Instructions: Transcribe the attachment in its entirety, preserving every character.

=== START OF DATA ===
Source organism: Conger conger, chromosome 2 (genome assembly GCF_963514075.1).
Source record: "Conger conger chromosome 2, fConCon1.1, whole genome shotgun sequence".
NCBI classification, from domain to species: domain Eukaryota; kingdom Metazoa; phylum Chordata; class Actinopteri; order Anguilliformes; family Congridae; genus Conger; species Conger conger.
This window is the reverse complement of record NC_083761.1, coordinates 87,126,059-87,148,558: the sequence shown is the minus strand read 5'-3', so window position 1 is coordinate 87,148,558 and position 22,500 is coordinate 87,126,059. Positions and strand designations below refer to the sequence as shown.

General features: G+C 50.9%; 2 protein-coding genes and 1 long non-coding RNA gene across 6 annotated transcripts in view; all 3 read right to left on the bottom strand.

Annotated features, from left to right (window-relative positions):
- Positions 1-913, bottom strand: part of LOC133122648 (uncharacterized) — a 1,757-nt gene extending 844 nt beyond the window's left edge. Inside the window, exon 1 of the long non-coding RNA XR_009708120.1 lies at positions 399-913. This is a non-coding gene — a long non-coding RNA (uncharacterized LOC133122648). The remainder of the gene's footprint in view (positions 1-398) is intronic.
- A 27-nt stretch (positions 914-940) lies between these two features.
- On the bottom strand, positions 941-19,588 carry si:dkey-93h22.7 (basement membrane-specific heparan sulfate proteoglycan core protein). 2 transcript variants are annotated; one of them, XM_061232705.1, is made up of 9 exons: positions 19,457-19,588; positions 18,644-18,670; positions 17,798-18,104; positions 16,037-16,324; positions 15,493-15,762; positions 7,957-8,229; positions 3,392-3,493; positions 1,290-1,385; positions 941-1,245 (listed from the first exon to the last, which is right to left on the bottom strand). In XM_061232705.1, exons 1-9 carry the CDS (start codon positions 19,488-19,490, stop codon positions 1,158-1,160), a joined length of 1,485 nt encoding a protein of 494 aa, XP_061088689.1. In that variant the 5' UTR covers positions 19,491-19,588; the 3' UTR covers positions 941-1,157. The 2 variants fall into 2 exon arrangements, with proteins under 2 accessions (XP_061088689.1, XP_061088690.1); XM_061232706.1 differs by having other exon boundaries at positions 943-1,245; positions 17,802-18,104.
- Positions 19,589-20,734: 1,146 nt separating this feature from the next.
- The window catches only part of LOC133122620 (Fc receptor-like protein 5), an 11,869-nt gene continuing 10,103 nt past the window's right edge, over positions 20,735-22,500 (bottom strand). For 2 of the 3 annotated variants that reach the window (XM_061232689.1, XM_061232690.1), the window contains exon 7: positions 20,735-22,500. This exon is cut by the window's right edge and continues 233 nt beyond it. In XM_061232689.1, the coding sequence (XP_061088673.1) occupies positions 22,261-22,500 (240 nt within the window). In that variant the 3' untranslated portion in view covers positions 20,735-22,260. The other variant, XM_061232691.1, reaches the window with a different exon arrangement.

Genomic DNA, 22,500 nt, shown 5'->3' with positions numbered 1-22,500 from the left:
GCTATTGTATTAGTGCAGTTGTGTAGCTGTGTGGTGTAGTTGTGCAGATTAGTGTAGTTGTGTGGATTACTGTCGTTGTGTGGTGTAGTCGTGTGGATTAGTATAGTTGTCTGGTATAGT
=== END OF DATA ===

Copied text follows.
Source organism: Conger conger, chromosome 2 (genome assembly GCF_963514075.1).
Source record: "Conger conger chromosome 2, fConCon1.1, whole genome shotgun sequence".
NCBI classification, from domain to species: domain Eukaryota; kingdom Metazoa; phylum Chordata; class Actinopteri; order Anguilliformes; family Congridae; genus Conger; species Conger conger.
This window is the reverse complement of record NC_083761.1, coordinates 87,126,059-87,148,558: the sequence shown is the minus strand read 5'-3', so window position 1 is coordinate 87,148,558 and position 22,500 is coordinate 87,126,059. Positions and strand designations below refer to the sequence as shown.

General features: G+C 50.9%; 2 protein-coding genes and 1 long non-coding RNA gene across 6 annotated transcripts in view; all 3 read right to left on the bottom strand.

Annotated features, from left to right (window-relative positions):
- Positions 1-913, bottom strand: part of LOC133122648 (uncharacterized) — a 1,757-nt gene extending 844 nt beyond the window's left edge. Inside the window, exon 1 of the long non-coding RNA XR_009708120.1 lies at positions 399-913. This is a non-coding gene — a long non-coding RNA (uncharacterized LOC133122648). The remainder of the gene's footprint in view (positions 1-398) is intronic.
- A 27-nt stretch (positions 914-940) lies between these two features.
- On the bottom strand, positions 941-19,588 carry si:dkey-93h22.7 (basement membrane-specific heparan sulfate proteoglycan core protein). 2 transcript variants are annotated; one of them, XM_061232705.1, is made up of 9 exons: positions 19,457-19,588; positions 18,644-18,670; positions 17,798-18,104; positions 16,037-16,324; positions 15,493-15,762; positions 7,957-8,229; positions 3,392-3,493; positions 1,290-1,385; positions 941-1,245 (listed from the first exon to the last, which is right to left on the bottom strand). In XM_061232705.1, exons 1-9 carry the CDS (start codon positions 19,488-19,490, stop codon positions 1,158-1,160), a joined length of 1,485 nt encoding a protein of 494 aa, XP_061088689.1. In that variant the 5' UTR covers positions 19,491-19,588; the 3' UTR covers positions 941-1,157. The 2 variants fall into 2 exon arrangements, with proteins under 2 accessions (XP_061088689.1, XP_061088690.1); XM_061232706.1 differs by having other exon boundaries at positions 943-1,245; positions 17,802-18,104.
- Positions 19,589-20,734: 1,146 nt separating this feature from the next.
- The window catches only part of LOC133122620 (Fc receptor-like protein 5), an 11,869-nt gene continuing 10,103 nt past the window's right edge, over positions 20,735-22,500 (bottom strand). For 2 of the 3 annotated variants that reach the window (XM_061232689.1, XM_061232690.1), the window contains exon 7: positions 20,735-22,500. This exon is cut by the window's right edge and continues 233 nt beyond it. In XM_061232689.1, the coding sequence (XP_061088673.1) occupies positions 22,261-22,500 (240 nt within the window). In that variant the 3' untranslated portion in view covers positions 20,735-22,260. The other variant, XM_061232691.1, reaches the window with a different exon arrangement.

Genomic DNA, 22,500 nt, shown 5'->3' with positions numbered 1-22,500 from the left:
GCTATTGTATTAGTGCAGTTGTGTAGCTGTGTGGTGTAGTTGTGCAGATTAGTGTAGTTGTGTGGATTACTGTCGTTGTGTGGTGTAGTCGTGTGGATTAGTATAGTTGTCTGGTATAGT